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Monument passes resolution condemning 'unconstitutional limitations' by governor

The town will no longer recognize Colorado's COVID restrictions
Monument celebrates 140 years as a town
Posted at 9:20 AM, Jan 12, 2021
and last updated 2021-01-13 09:29:31-05

MONUMENT — In a 7-0 vote, the Town of Monument passed a resolution Monday night that condemns "the unconstitutional limitations" imposed by Gov. Jared Polis.

The passed resolution states it serves as a way of "reasserting the rights of the town" and will not support "COVID restrictions" that would shut down businesses.

The document cites that the governor "altered restrictions without regard to their purpose of health and safety" on Jan. 4, the day the state health department moved counties originally under Level Red to Level Orange after Polis made a request.

“This is a direct result of Coloradans stepping up and taking the steps to protect themselves and others,” Polis said in a prepared statement late on Dec. 30, while urging Coloradans to remain vigilant and act with prudence as the year comes to a close.

Since this change took place, the town has been operating under Level Orange restrictions under the state's COVID-19 dial that allows 25% capacity with indoor dining.

“When a society becomes fearful, they are doomed to be taken over by tyranny," Monument Town Trustee Ron Stephens said during the Board of Trustees' special meeting Monday night. “And I think we’re faced here with a pandemic, we’re not denying that. We are not, as a board, acting unconstitutionally, instead, we believe it’s the state of Colorado that is acting unconstitutionally.”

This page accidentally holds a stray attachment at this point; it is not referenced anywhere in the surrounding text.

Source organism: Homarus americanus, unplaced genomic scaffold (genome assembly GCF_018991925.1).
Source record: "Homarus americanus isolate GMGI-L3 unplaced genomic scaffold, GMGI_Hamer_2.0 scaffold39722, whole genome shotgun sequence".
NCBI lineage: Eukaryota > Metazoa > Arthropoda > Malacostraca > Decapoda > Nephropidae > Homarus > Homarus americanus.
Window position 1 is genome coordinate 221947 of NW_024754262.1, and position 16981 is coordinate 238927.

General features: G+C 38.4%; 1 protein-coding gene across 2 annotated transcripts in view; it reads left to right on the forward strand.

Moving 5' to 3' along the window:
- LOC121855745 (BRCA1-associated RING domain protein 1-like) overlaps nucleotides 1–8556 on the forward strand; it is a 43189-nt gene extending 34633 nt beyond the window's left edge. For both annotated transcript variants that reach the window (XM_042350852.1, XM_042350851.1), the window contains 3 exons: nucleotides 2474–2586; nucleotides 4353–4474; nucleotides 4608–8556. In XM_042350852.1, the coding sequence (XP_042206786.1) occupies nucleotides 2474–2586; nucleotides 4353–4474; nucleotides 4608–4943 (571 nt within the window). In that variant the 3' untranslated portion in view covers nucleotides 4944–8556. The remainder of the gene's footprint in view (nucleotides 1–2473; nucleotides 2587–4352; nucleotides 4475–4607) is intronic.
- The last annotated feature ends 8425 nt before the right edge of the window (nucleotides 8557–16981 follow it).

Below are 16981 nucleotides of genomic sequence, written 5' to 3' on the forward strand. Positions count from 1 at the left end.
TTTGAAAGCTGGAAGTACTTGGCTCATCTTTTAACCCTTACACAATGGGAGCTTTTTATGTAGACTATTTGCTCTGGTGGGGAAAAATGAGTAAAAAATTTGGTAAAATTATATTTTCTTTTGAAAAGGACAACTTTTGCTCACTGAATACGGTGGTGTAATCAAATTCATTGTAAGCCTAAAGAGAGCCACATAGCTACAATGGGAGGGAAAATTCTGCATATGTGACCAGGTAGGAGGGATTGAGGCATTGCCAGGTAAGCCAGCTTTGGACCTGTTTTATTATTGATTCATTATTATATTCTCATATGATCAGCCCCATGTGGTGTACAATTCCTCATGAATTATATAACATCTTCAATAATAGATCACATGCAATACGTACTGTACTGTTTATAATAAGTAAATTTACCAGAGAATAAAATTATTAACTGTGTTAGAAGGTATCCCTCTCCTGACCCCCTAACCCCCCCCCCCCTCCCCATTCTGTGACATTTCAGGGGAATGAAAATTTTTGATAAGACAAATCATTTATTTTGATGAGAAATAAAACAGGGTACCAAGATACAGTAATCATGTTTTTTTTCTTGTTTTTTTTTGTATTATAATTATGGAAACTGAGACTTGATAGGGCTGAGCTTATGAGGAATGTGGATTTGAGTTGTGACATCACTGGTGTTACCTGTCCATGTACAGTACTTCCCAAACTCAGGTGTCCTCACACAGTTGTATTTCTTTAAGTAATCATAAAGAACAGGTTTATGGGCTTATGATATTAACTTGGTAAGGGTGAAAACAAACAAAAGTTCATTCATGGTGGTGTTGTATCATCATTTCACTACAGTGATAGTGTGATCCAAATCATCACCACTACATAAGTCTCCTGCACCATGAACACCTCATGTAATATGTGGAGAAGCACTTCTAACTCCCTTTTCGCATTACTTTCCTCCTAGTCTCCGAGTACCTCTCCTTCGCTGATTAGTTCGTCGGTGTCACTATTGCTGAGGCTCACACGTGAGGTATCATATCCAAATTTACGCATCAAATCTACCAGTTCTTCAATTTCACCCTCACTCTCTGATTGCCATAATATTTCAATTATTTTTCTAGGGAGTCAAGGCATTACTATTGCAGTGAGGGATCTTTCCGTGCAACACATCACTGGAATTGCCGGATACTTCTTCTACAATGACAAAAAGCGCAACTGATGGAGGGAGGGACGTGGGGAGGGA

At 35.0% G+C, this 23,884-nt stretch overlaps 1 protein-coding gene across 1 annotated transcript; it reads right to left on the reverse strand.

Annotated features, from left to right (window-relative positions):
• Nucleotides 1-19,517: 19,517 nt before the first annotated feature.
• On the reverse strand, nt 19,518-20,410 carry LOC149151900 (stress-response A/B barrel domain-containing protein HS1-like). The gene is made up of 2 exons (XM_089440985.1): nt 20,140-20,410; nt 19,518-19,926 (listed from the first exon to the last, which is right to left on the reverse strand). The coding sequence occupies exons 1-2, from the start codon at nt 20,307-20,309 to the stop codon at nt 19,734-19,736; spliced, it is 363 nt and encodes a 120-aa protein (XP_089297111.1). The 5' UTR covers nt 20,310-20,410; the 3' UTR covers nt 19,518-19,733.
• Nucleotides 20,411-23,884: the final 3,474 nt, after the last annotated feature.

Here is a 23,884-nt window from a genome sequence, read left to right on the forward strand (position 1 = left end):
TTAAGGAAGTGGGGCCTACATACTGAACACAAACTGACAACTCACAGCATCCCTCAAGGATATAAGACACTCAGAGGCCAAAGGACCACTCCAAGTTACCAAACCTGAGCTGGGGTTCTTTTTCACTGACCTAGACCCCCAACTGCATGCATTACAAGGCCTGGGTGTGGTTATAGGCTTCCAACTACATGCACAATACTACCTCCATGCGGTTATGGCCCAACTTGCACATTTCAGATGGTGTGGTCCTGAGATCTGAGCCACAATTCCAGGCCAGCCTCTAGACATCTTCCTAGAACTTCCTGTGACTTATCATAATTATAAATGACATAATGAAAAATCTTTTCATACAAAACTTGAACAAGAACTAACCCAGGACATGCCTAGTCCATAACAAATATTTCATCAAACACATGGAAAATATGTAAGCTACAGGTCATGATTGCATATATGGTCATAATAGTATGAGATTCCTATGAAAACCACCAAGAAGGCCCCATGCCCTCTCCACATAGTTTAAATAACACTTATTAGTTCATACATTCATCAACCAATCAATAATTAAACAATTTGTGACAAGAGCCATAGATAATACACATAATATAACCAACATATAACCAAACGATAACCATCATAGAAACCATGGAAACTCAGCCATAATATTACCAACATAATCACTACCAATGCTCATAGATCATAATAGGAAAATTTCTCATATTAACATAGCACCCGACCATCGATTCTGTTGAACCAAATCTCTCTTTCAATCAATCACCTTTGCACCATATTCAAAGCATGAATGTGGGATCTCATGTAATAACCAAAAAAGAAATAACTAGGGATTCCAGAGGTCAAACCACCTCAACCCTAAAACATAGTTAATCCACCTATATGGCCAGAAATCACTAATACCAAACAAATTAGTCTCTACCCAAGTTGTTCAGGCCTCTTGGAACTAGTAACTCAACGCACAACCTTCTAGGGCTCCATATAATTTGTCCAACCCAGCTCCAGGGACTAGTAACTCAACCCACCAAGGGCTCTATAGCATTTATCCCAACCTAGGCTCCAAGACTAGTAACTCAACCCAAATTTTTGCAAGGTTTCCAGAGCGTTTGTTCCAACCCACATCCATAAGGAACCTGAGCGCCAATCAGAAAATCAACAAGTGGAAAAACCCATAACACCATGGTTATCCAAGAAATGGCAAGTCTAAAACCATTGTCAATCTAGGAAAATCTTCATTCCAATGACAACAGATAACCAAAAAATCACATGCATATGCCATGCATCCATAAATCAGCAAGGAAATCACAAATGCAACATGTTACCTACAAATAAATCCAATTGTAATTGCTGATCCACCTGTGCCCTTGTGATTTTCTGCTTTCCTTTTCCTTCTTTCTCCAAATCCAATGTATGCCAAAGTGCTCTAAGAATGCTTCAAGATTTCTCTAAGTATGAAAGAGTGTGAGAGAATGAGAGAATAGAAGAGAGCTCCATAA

All community members who spoke during public comment Monday spoke in favor of passing the resolution.

“It is criminal that we are crippling an entire economy," one Monument resident said.

“I’m sorry, I refuse to live my life in fear. God knows the day of my death, and there’s nothing I can do to change that,” another Monument resident said.

But out and about in Monument Tuesday, News5 found a more mixed reaction from people.

“I’m very dismayed," Monument resident Lee Ann Harper said. “I think that’s just a very short-sighted view on what has turned out to be a very long-term issue.”

Others saw both sides of the issue.

“I am not certain how to feel," said Gary Miller, a shopper at a Monument grocery store. “On the one hand, I see the benefit of not having people close together, but on the other hand, it’s been a year now.”

But under the resolution, the town suggests business owners should not feel forced to comply with the restrictions, only doing so if they want to. However, the town acknowledged in the resolution it does not have the authority to stop the state from taking action against violators.

”The Board of Trustees understands that, notwithstanding their unconstitutional nature, State authorities may attempt to pressure businesses to comply and may threaten their livelihoods," the resolution says. "The town of Monument does not have the ability to preclude state enforcement actions.”

The resolution states it's intended to have businesses make their own decisions and "to be responsible in evaluating their own establishment" to "safely" allow however many customers they choose, while decided for themselves if it's worth to risk facing possible consequences from the state.

Click here to read the full resolution.
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